The young actor had done some TV movies and played an unnamed part in the 1991 family film "Beethoven," but "A River Runs Through It" was the first significant film role for 11-year-old Joseph Gordon-Levitt. Gordon-Levitt played lead character Norman Maclean as a child, and that appearance marked the beginning of a long and fruitful career. He landed two lead roles in 1994, first in the Patricia Arquette comedy "Holy Matrimony" and then in the Disney remake "Angels in the Outfield." His next notable breakthrough was playing Tommy on the NBC sitcom "3rd Rock from the Sun," which ran until 2001. The 2000s saw him pivot to serious dramatic roles, first with indie films like "Brick" and "Mysterious Skin," and then with blockbusters like the Christopher Nolan films "Inception" and "The Dark Knight Rises."

After Gordon-Levitt's starred in 2016's "Snowden," he did not make another movie until 2019, when he returned with the airplane thriller "7500." In 2020, he had lead roles in two Netflix films, "Project Power" and the best picture nominee "The Trial of the Chicago 7." He also appeared in the Apple TV+ series "Mr. Corman," which he wrote and directed in addition to starring in. "Mr. Corman" was canceled in October 2021 after one season, per Deadline.

Tom Skerritt as John Maclean

The main cast of "A River Runs Through It" was mostly made up of faces that were new and unfamiliar to audiences at the time of the film's release. Tom Skerritt, however, was the one veteran performer in a leading role as Reverend John Maclean. Skerritt had been a working actor since the 1960s, mostly active in TV until he broke out in 1970 with Robert Altman's film "M*A*S*H*." He followed that with a run of supporting parts in classics like "Alien," "Top Gun," and "Steel Magnolias." Skerritt also continued to work in TV and had a starring role in the CBS drama "Picket Fences," which ran from 1992 to 1996. Skerritt was nominated for three Screen Actors Guild Awards and won a lead actor Emmy for his "Picket Fences" performance. Skerritt didn't make any movies while "Picket Fences" aired, but he eventually returned to film with a role in 1997's "Contact."

Skerritt has mostly stayed off screens in recent years and took a four-year break from TV and movies after making the 2017 drama "Lucky" with his "Alien" costar Harry Dean Stanton. He returned to film in 2021 with two performances, the drama "East of the Mountains" and the western "Catch the Bullet." After working for almost 60 years, "East of the Mountains" is, according to Variety, the first time Skerritt has played the central role in a movie, and his first leading role of any kind since "Picket Fences."

Brenda Blethyn as Clara Maclean

Brenda Blethyn had worked in British theatre and TV for a decade before she started making theatrical films. Her first film was the 1990 adaptation of Roald Dahl's "The Witches" and "A River Runs Through It," in which she played the matriarch of the Maclean family, Clara, was her second film and first American production. She wouldn't appear in another film until 1996 when she starred in Mike Leigh's dramedy "Secrets & Lies." The film was a critical success, receiving five Oscar nominations, including best picture and best actress for Blethyn. It would be the first of two Oscar nominations for Blethyn, the second coming two years later when she was nominated for best supporting actress in the film "Little Voice." Blethyn became a more prolific film actress after these nominations, appearing in films like the 2005 "Pride & Prejudice" adaptation, "The Wild Thornberries Movie," and "Saving Grace," for which she received a Golden Globe nomination.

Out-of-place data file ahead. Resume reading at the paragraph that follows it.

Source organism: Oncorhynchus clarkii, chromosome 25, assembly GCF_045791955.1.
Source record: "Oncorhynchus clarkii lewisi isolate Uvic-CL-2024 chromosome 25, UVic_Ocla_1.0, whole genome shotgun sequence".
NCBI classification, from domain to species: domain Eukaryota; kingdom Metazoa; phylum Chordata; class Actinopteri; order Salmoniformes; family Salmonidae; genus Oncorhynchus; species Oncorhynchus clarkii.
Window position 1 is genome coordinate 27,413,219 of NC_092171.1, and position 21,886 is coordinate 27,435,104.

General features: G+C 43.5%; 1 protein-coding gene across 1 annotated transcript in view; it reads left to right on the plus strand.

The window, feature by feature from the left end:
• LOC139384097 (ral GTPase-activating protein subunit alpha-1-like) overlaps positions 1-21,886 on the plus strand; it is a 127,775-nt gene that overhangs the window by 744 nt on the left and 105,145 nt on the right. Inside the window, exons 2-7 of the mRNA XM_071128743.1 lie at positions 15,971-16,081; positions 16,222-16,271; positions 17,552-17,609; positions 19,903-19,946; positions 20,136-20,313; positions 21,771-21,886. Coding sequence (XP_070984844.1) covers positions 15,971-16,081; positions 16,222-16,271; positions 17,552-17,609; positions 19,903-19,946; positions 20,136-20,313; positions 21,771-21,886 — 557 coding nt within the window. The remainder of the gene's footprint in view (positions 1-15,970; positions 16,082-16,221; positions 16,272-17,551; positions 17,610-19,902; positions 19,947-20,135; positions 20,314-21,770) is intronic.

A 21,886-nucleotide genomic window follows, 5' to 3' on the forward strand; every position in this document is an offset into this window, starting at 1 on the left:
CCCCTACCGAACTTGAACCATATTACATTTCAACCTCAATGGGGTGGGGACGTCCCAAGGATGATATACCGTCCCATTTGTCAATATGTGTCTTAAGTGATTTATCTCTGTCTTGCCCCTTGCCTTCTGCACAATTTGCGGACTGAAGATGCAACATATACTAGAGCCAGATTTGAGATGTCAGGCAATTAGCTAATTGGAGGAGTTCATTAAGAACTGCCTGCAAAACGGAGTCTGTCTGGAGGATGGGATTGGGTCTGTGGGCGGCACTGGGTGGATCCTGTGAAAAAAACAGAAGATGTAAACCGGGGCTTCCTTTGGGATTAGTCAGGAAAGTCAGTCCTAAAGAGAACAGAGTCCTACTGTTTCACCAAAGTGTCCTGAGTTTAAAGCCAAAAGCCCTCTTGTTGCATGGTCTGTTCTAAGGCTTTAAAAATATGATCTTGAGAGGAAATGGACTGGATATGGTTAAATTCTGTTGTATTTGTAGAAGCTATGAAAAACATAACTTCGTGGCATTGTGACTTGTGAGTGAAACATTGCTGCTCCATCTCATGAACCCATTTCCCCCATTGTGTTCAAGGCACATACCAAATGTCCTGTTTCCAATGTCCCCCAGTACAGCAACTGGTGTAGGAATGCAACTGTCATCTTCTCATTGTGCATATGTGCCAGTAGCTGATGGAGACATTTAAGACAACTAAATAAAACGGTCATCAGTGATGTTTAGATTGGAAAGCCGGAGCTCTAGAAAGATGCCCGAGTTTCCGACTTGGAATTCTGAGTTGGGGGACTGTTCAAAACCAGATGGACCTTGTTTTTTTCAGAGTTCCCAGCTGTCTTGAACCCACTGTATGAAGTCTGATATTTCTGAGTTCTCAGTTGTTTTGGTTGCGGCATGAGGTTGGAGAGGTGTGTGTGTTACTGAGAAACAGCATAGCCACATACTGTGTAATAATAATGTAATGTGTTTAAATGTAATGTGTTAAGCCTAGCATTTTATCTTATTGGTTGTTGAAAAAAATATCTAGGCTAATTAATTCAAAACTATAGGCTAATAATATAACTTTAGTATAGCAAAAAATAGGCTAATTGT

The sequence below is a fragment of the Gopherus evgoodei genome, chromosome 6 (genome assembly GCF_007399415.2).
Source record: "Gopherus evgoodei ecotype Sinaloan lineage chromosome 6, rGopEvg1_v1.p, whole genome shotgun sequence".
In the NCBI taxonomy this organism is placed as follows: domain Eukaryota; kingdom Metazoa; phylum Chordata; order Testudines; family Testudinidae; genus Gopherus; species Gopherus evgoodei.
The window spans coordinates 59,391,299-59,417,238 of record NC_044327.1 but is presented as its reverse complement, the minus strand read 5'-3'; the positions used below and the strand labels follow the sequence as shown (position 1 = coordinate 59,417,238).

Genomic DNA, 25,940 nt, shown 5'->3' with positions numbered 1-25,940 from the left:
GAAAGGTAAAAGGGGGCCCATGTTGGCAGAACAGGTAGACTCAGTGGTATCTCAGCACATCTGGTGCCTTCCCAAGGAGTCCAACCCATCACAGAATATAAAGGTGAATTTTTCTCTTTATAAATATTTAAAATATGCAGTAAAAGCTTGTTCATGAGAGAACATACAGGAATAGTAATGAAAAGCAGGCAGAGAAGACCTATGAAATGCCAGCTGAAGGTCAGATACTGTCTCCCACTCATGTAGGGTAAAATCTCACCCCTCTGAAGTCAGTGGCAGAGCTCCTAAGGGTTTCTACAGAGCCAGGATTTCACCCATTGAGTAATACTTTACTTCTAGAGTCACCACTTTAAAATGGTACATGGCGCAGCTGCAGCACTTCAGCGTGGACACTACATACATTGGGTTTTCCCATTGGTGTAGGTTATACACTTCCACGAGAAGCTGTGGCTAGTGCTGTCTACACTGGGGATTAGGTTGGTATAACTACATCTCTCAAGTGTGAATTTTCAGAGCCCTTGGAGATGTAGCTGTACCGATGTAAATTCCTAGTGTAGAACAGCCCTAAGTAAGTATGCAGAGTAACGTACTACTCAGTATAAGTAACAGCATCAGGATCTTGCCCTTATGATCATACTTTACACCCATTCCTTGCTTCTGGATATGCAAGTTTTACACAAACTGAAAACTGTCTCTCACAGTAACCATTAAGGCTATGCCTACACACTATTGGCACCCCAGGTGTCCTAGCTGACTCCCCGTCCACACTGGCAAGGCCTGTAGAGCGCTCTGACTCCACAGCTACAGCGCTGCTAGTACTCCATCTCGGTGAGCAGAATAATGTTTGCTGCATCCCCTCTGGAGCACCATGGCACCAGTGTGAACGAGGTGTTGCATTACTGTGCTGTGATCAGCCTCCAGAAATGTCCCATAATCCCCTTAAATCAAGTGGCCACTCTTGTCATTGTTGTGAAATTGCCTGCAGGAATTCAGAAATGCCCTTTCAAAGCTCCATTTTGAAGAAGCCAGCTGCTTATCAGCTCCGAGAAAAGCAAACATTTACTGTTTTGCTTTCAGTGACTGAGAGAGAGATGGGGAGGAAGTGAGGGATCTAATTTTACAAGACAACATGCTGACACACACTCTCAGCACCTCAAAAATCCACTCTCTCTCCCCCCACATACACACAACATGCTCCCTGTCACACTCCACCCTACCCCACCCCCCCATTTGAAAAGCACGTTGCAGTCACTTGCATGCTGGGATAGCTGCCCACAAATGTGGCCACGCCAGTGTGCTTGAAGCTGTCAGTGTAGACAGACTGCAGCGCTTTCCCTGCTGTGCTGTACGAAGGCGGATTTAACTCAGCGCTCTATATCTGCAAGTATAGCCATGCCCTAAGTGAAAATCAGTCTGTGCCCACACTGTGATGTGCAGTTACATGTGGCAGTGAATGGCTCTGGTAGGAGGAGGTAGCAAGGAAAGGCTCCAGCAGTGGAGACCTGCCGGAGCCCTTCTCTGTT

Blethyn has returned to her TV roots in recent years, appearing in more television projects than films. Her most recent film appearance was "Two Men in Town" in 2014. In addition, she's played the lead of the British crime drama "Vera" since 2011. She also starred in the sitcom "Kate & Koji," which aired its six-episode first season in 2020.

Emily Lloyd as Jessie Burns

"A River Runs Through It" came at the tail end of the brief movie career of Emily Lloyd. Her first film role was the British independent film "Wish You Were Here" in 1987, which she starred in when she was only 16. Roger Ebert called her performance "one of the great debut roles for a young actress." Lloyd soon received starring roles in American films on the strength of her performance in "Wish You Were Here," playing the leads of the mob comedy "Cookie" and the Vietnam War drama "In Country" in 1989. However, her career momentum stalled when she turned down the lead in "Pretty Woman" and was fired from "Mermaids" at Cher's insistence, as she explained during an interview with the Sunday Mirror. Lloyd told the Daily Mail that losing parts became a pattern for her, as she was fired from Woody Allen's "Husbands and Wives" and lost the title role in "Tank Girl" after she'd been cast, per Yahoo! Movies.

During the '90s, Lloyd dealt with anxiety and depression, losing the job on "Husbands and Wives" because she isolated herself in her trailer. Lloyd would later reveal to the Daily Mail that her problems stemmed from the abuse she suffered at the hands of her stepfather when she was five. She largely stopped acting to focus on getting well, with her last starring role being "The Honeytrap" in 2002. Lloyd has since written a memoir, published in 2013 as "Wish I Was Here," about her life experiences.

Edie McClurg as Mrs. Burns